Talk It Over with God:
•    Confess the areas where you have felt a sense of entitlement.
•    Ask God to help you cultivate an attitude of gratitude in all areas of your life.
•    Thank God for all He has done in your life! Praise Him and give Him glory.
•    Commit to show gratitude to God and others.


Friday, February 4, 2011

The Blame Game

The blame game--we're all guilty of it. You ever questioned its roots? Well, I'm not pointing fingers, but…

Genesis 3:6,9-13 (New Living Translation)

6 The woman was convinced. She saw that the tree was beautiful and its fruit looked delicious, and she wanted the wisdom it would give her. So she took some of the fruit and ate it. Then she gave some to her husband, who was with her, and he ate it, too.


9 Then the Lord God called to the man, "Where are you?"

10 He replied, "I heard you walking in the garden, so I hid. I was afraid because I was naked."

11 "Who told you that you were naked?" the Lord God asked. "Have you eaten from the tree whose fruit I commanded you not to eat?"

12 The man replied, "It was the woman you gave me who gave me the fruit, and I ate it."

13 Then the Lord God asked the woman, "What have you done?"

"The serpent deceived me," she replied. "That's why I ate it."

We are responsible for our own actions. Adam and Eve opened the door to sin, but all of us walk through it. I guess some run through. From an early age we flee responsibility and seek solace in blame. It's not my fault.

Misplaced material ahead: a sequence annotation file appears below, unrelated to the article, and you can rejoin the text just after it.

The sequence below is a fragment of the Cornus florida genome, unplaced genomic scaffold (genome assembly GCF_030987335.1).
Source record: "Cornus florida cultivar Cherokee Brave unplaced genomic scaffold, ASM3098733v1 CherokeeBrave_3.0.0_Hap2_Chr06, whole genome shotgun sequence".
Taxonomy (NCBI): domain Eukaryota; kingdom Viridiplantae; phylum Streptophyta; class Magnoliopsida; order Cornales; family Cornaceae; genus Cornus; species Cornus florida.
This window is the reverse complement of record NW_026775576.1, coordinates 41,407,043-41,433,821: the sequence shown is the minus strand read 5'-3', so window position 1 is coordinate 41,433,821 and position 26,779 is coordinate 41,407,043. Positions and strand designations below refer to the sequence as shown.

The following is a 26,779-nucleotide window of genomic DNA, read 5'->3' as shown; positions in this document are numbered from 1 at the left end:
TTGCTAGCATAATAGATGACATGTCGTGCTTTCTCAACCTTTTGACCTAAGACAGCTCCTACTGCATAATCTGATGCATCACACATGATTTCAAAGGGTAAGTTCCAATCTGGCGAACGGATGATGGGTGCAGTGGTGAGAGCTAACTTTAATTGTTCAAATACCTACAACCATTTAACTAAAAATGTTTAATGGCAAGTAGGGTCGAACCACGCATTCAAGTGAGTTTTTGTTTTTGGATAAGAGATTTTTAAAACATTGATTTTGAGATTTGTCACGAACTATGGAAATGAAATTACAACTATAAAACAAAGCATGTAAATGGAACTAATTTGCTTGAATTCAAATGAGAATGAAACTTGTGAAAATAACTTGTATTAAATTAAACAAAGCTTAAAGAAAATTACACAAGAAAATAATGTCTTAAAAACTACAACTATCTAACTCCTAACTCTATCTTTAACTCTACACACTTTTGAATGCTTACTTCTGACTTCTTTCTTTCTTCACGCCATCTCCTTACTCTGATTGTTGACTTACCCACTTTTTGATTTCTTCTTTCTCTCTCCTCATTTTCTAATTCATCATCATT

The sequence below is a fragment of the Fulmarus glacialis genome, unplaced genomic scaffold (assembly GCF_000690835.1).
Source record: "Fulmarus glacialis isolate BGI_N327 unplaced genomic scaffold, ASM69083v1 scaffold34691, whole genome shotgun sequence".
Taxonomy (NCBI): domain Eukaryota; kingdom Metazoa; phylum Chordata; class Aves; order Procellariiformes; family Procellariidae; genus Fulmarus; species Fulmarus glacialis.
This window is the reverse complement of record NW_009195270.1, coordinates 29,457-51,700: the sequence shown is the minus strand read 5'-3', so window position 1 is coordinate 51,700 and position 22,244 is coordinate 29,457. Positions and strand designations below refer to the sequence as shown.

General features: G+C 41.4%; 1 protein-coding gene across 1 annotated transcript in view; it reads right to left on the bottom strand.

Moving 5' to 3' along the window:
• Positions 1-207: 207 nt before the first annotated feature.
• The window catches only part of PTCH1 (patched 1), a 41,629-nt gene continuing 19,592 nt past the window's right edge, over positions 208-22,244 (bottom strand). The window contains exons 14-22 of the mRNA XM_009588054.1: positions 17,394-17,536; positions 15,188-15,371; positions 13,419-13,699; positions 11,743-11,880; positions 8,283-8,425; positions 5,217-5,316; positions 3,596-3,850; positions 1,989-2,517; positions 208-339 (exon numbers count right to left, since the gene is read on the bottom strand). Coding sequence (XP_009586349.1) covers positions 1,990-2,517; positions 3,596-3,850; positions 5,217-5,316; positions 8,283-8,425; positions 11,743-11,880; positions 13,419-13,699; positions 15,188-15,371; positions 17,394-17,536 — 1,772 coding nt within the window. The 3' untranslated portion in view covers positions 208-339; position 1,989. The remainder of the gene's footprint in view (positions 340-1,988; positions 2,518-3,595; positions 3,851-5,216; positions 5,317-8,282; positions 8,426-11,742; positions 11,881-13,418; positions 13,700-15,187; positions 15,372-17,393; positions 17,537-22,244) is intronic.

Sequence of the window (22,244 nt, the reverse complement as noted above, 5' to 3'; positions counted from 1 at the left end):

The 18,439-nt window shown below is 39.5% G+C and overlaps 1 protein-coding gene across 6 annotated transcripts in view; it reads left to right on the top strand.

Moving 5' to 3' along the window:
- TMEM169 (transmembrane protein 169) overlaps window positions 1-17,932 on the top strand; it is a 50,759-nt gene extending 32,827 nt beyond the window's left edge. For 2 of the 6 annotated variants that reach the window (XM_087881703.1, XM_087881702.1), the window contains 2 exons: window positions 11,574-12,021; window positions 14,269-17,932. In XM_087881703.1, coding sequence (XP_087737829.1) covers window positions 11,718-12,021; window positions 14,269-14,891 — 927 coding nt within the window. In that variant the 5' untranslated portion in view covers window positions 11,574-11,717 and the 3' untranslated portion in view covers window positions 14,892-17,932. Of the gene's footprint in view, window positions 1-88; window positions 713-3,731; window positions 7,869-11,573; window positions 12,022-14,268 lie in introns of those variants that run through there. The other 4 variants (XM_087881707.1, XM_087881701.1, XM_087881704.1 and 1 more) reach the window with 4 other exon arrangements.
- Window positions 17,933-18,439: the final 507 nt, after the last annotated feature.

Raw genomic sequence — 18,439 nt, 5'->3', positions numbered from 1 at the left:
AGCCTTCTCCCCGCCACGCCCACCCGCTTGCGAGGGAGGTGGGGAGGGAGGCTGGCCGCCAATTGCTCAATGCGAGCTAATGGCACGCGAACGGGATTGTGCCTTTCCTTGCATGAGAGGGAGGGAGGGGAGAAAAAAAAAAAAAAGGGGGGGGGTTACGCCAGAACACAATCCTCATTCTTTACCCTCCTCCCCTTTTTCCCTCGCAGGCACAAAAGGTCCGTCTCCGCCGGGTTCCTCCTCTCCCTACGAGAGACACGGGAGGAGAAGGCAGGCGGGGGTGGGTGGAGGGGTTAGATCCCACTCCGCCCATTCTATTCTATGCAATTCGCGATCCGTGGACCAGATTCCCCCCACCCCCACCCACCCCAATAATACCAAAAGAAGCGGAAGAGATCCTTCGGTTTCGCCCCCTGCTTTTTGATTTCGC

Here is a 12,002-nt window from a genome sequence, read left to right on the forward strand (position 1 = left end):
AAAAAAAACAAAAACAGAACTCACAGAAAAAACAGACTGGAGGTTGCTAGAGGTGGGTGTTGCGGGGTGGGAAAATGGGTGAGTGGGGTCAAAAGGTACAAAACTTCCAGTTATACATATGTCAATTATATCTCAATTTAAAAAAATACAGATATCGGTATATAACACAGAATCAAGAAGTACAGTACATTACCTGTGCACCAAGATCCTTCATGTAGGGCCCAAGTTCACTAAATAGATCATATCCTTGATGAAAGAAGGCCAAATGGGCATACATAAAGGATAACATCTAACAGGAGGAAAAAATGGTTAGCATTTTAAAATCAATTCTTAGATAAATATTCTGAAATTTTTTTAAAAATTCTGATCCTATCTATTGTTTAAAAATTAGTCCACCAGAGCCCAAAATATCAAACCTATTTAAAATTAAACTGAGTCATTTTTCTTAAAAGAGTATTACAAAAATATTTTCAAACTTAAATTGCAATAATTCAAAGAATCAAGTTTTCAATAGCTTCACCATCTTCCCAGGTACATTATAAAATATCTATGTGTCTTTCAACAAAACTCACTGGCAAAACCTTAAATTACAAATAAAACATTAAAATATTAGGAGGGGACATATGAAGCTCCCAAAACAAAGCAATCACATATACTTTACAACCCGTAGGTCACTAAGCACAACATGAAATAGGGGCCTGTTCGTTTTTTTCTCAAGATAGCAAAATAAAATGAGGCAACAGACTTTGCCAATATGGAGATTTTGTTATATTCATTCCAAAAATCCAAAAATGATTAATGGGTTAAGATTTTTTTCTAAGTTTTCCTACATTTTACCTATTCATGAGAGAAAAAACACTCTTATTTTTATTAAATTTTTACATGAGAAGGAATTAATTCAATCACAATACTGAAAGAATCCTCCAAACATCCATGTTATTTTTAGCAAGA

There is freedom when we can admit that we are at fault, ask for forgiveness and then allow ourselves to receive it. Blame or freedom, which will you choose?

- g-ram

Tuesday, February 1, 2011

Dark Past, Bright Future

The Apostle Paul had a pretty dark past. Although he was raised as a very religious guy, his passion for his religion led him to hunt down and kill people who claimed to be Christians. Listen in as Paul tells his story to a man named Agrippa.

Acts 26:9-18 (New Living Translation)

9 "I used to believe that I ought to do everything I could to oppose the very name of Jesus the Nazarene. 10 Indeed, I did just that in Jerusalem. Authorized by the leading priests, I caused many believers there to be sent to prison. And I cast my vote against them when they were condemned to death. 11 Many times I had them punished in the synagogues to get them to curse Jesus. I was so violently opposed to them that I even chased them down in foreign cities.

12 "One day I was on such a mission to Damascus, armed with the authority and commission of the leading priests. 13 About noon, Your Majesty, as I was on the road, a light from heaven brighter than the sun shone down on me and my companions. 14 We all fell down, and I heard a voice saying to me in Aramaic, 'Saul, Saul, why are you persecuting me? It is useless for you to fight against my will.'

15 "'Who are you, lord?' I asked.

"And the Lord replied, 'I am Jesus, the one you are persecuting. 16 Now get to your feet! For I have appeared to you to appoint you as my servant and witness. You are to tell the world what you have seen and what I will show you in the future. 17 And I will rescue you from both your own people and the Gentiles. Yes, I am sending you to the Gentiles 18 to open their eyes, so they may turn from darkness to light and from the power of Satan to God. Then they will receive forgiveness for their sins and be given a place among God's people, who are set apart by faith in me.'"

Believe it or not, God is preparing you for your future, even today! He is giving you a story to tell and a mission that will last the rest of your life. And, someday, somebody's going to ask for your story, and you'll be ready.

- g-ram